Lent and children
Passing on a healthy eating attitude to your children
Every year at Lent we hear of people giving up chocolate…well, it seems to be the most common one I hear. I’ve written about this before, and I’m writing it again.
Really is chocolate the most significant thing that will make a difference during Lent? Is it really such a sacrifice? One year I heard the priest talk about how he had given up chocolate and was going to probably make himself sick with chocolate on Easter Sunday.
I don’t have any issues with Lent itself, but I do disagree with school children being encouraged to change eating habits at this period, and then to find they binge at Easter-time.
As parents and teachers I don’t think it’s wise to pass on our food issues of weight loss or cleaning up our diet onto children; who invariably need plenty calories and a balanced diet with a healthy attitude towards food. If you’re primary age child is eating too much chocolate, biscuits or sweets then I’m afraid that’s not their fault. As a parent we have a responsibility to ensure children eat sensible amounts of ‘treats’ and they shouldn’t feel they have to be restricting their diet at a young age.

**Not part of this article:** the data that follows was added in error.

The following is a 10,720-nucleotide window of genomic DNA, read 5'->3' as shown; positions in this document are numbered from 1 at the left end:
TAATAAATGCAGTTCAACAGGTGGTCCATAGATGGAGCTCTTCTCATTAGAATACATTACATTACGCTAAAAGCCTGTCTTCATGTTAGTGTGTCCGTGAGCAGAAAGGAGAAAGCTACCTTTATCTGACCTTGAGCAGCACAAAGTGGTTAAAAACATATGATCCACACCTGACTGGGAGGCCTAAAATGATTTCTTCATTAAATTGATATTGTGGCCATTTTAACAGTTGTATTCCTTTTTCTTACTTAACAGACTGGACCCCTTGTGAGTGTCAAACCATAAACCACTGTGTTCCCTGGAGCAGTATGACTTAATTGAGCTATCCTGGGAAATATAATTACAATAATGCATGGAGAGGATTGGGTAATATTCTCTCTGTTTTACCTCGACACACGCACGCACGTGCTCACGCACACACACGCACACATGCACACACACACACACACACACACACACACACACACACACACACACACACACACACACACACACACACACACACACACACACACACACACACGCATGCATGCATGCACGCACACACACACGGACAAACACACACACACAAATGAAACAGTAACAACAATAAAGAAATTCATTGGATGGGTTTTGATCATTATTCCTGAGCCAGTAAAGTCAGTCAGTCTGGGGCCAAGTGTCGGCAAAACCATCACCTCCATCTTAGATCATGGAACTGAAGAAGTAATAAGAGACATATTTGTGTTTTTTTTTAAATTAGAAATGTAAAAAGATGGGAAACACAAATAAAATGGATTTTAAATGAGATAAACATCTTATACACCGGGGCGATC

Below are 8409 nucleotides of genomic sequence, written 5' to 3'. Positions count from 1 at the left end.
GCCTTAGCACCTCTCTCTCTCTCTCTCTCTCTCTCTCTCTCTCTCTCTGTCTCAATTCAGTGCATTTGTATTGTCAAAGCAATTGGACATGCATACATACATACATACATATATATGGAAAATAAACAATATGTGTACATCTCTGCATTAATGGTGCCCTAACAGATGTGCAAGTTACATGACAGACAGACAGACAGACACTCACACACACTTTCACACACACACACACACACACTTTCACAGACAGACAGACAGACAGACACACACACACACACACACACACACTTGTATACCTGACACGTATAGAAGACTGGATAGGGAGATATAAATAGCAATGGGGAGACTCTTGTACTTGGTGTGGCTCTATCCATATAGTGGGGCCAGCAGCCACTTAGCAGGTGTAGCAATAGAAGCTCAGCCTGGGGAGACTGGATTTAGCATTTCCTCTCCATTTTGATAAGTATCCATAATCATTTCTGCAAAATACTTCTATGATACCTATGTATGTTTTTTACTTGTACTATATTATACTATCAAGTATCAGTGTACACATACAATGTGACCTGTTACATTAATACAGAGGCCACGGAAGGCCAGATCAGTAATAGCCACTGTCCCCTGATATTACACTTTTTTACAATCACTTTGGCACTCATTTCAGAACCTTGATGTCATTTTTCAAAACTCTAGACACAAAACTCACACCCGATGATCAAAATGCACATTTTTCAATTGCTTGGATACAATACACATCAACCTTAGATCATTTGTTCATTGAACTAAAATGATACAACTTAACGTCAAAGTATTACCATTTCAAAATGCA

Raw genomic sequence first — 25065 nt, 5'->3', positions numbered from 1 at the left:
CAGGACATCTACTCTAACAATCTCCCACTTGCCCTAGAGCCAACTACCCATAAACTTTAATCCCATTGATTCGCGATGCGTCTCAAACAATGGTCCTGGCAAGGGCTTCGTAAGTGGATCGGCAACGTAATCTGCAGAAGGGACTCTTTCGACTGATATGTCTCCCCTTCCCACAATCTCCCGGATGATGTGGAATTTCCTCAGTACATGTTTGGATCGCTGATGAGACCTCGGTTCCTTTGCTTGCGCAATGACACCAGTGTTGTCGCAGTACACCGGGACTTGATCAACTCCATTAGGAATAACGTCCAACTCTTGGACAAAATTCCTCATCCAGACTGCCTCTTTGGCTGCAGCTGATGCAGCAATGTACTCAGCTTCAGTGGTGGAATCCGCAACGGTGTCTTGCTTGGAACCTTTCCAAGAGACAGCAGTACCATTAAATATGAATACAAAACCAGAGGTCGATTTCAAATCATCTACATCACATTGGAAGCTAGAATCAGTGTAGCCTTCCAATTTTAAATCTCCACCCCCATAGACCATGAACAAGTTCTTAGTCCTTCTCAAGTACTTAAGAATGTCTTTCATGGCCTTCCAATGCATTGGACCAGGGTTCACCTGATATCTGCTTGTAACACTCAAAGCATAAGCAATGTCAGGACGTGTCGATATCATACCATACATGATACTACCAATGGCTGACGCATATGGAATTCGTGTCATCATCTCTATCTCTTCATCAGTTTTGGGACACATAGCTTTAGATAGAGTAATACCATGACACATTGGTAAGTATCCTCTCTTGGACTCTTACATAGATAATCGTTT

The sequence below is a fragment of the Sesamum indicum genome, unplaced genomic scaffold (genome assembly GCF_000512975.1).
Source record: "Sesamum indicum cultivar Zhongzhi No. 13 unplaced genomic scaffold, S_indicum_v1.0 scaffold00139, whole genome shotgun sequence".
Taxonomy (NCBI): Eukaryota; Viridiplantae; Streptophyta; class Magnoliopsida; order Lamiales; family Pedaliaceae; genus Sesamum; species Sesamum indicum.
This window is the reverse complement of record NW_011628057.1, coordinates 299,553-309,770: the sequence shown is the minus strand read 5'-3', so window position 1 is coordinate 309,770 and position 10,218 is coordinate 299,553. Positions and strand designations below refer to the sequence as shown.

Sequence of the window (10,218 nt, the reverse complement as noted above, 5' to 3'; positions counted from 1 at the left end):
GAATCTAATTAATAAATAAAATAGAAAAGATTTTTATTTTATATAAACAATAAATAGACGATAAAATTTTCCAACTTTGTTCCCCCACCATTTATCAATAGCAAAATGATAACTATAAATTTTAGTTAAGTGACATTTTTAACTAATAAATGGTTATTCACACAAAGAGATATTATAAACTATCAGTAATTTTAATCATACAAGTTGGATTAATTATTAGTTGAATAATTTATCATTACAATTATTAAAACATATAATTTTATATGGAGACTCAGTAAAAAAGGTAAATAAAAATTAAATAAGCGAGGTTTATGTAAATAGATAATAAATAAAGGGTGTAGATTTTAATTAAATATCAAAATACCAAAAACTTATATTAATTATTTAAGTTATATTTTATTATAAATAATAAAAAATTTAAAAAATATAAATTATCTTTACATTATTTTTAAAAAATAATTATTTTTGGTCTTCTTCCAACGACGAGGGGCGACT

For the last few years my 3 children (all under 13 years) have came home from school telling me they are giving up biscuits or chocolate at Lent.
As parents and teachers we are the role models for our children, in the way we talk about food and our attitude to a healthy balanced diet and body image. I wonder how many eating disorders are triggered in teenagers who decided to restrict their diet at Lent.
So my advice is this. If you want to clean up your diet at Lent that’s fine, just watch how you discuss it with your children…I’d suggest not to at all. They are listening to your words, thoughts and behaviours around food. If it’s all about ‘indulgence’ or ‘feeling deprived’ during Lent then this message is filtered down to your children.
In my work I meet countless adults who have built up disordered eating patterns from lessons learned in childhood. Speak positively about a nutritious balanced diet which allows for chocolate, ice-cream and biscuits in moderation, as well as all the other nourishing foods.
Instead for Lent, why not encourage them to do something helpful everyday around the house, be kinder to their siblings, to eat another piece of fruit or give up their gadgets?
If you need more advice on disordered eating or CBT contact Julie@absolute-wellness.co.uk